But at least there was a supercross in May for the pro riders. The class that is really stacked with talent and hype and pressure is the Amateur All-Star race. This is a true one off race, because it’s not just the only time these riders compete 1). on a supercross-type track in front of 2). a big crowd 3). under the lights but it is also, by the way, the only time these riders race against each other at all.
The Stewart/Villopoto battle was great, but we’ve seen Stewart and Villopoto lock up a few times this season. The Ryans? Over and over. Tomac and Roczen? Of course.
Credit to the Feld folks for the Amateur All-Stars concept, which strips away the very basis (unfortunately) of amateur racing—building multiple classes so everyone has a chance to win a trophy—and jams them all into one race at one time with just one winner.
GEICO Honda's Jordon Smith and a very fast group of amateurs went head-to-head at the Monster Energy Cup.
Simon Cudby photo
This is the opposite of most amateur races around the country, from the local stuff to all the big ones. Just for an example, take the AMA Amateur National Championship at Loretta Lynn Ranch (re: Loretta’s) which offers six classes between the A and B ranks: Open Pro Sport, 250 A, 250 B, 250 B Limited, 450 A, 450 B Limited, as well as the Schoolboy 1 and Schoolboy 2 classes. Even that grouping has been paired down a bit (there used to be a 250 Pro Sport class, too) but that’s still eight classes for the really fast kids to race, which makes it really hard to figure out who is really fast. And the amateur teams and sponsors know this, so they will purposely put riders in certain classes to duck and cover from the fastest competition. (Note: everyone also does this at every other motocross race ever.)
Except for this Monster Energy Cup deal. There simply isn’t time to put multiple classes in there. To give you an idea of the breadth of this race, check out the top ten overall from the weekend with the Loretta’s classes they rode listed next to them:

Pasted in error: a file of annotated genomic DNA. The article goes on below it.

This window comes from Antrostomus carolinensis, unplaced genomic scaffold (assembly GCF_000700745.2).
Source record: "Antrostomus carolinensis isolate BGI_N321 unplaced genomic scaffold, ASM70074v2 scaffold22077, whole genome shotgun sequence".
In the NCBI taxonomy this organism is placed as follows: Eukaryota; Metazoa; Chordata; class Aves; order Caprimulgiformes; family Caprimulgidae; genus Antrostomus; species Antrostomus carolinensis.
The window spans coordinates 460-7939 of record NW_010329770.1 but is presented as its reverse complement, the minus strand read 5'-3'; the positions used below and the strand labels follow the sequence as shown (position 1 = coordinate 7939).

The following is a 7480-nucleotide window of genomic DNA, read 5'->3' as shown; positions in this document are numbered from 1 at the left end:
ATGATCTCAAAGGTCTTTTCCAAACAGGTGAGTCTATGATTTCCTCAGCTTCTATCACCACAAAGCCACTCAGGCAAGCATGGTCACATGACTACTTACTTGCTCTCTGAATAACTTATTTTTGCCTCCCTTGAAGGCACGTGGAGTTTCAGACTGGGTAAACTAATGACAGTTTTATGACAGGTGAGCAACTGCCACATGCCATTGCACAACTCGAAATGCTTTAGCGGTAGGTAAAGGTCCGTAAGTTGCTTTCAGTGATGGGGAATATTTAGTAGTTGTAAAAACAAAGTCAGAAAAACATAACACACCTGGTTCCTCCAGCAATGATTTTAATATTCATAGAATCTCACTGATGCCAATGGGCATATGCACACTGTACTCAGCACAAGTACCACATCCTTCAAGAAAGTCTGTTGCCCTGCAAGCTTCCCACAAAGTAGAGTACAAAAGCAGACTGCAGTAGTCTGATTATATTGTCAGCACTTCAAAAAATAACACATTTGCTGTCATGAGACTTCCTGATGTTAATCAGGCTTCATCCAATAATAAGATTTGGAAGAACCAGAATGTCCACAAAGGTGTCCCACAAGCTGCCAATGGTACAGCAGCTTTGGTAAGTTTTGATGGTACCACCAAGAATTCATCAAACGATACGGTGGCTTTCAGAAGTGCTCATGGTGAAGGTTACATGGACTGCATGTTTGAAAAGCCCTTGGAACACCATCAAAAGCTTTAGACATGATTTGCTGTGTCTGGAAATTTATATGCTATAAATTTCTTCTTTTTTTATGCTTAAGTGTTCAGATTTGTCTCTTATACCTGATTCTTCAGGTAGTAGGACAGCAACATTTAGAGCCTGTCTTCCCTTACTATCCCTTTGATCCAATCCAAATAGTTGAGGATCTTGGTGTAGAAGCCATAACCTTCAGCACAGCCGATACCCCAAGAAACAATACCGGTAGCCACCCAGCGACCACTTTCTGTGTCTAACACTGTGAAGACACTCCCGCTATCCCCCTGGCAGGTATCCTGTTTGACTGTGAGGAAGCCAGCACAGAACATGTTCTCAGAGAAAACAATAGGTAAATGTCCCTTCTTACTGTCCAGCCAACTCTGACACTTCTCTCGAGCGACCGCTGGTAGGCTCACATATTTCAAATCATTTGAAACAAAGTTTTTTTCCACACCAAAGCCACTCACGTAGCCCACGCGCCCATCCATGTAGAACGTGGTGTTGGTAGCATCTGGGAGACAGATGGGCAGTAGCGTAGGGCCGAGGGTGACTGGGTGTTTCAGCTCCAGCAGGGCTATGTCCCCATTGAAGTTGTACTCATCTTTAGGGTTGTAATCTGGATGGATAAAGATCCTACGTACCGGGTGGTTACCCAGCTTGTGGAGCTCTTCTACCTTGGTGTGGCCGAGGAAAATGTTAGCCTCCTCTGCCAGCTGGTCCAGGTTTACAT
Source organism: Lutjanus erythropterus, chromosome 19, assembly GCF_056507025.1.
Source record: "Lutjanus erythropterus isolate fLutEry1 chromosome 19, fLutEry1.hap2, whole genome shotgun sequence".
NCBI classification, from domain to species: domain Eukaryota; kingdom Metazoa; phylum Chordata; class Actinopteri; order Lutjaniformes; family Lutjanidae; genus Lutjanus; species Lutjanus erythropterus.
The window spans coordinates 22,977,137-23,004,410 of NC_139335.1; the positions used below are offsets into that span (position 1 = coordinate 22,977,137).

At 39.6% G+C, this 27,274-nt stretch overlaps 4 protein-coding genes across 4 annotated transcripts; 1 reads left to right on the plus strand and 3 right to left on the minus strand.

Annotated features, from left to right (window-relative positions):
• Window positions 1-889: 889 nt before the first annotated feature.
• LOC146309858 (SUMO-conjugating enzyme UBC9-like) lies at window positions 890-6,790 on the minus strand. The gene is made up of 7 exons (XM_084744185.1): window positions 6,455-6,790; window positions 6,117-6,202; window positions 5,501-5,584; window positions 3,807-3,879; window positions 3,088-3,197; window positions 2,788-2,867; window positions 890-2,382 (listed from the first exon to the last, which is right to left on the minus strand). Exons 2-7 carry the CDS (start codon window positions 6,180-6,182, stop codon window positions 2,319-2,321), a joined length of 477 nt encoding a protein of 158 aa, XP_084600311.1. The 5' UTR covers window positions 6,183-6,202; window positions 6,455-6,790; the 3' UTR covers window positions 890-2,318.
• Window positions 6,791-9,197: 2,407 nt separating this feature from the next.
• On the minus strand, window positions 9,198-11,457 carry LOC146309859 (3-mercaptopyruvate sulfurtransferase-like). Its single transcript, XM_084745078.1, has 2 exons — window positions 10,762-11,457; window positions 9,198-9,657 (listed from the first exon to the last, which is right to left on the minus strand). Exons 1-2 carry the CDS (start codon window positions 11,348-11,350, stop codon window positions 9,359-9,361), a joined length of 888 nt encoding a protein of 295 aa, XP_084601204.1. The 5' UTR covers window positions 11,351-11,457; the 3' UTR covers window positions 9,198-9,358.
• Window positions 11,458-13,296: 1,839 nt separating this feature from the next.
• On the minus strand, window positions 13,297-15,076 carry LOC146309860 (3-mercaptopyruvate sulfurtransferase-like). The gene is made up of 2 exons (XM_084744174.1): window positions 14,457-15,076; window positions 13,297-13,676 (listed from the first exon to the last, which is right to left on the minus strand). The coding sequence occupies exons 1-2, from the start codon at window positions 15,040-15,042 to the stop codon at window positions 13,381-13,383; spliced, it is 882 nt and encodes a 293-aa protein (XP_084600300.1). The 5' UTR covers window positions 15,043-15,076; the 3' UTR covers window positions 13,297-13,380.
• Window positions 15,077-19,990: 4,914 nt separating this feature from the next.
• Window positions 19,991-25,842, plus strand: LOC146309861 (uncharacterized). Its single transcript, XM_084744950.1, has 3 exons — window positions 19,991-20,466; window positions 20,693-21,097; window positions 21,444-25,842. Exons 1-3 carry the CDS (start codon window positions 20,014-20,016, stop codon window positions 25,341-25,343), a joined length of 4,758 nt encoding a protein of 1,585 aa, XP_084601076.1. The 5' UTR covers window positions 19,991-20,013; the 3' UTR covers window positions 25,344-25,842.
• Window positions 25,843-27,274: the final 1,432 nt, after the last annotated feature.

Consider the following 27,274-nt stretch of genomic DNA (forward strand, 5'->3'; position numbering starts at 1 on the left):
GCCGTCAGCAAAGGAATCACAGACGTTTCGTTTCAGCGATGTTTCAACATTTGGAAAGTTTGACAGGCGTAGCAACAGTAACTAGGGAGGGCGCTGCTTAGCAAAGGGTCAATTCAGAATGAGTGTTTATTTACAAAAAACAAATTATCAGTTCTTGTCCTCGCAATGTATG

1. RJ Hampshire (Open Pro Sport/250 A)
2. Zach Commans (250 B/Schoolboy 2)
3. Jordon Smith (250 B Limited/250 B)
4. Mark Worth (250 B Limited/250 B)
5. Jace Owen (450 A/250 A)
6. Darian Sanayei (250 B/250 B Limited)
7. Ryan Surratt (Schoolboy 1/Schoolboy 2)
8. Thomas Covington (Open Pro Sport/250 A)
9. Paul Coates (Open Pro Sport/250 A)
10. Keith Tucker (250 B Limited/250 B)
GEICO Honda's newest member, RJ Hampshire, would take home the overall.
Simon Cudby photo
That’s four A riders, five B riders and one Schoolboy racer in the top ten. Now, don’t go off on the fact that the B riders are as fast as the A riders because Loretta’s was the last B race for any of those B kids, anyway. Now it’s October, so they’ve all become A riders anyway, and the fastest A riders from August (like Matt Bisceglia and Shane McElrath) are now pros (McElrath raced the MEC last year). We’re not trying to make a point about the best As and Bs going the same speed—this has been known and understood for decades. Conversely, we’re making the point that it would be really interesting to put them all on one gate and see how it turns out. And that only happens once a year.
A race like Monster Energy Cup isn’t going to make for the ultimate showdown on the am side, as multiple day events do a better job of reducing luck and determining the best all-around rider. But it’s still pretty darned cool to know that this is the only race all year where every fast kid lines up for battle, together. You thought the Joker Lane was unique? There’s nothing else quite like the Amateur All Stars, anywhere.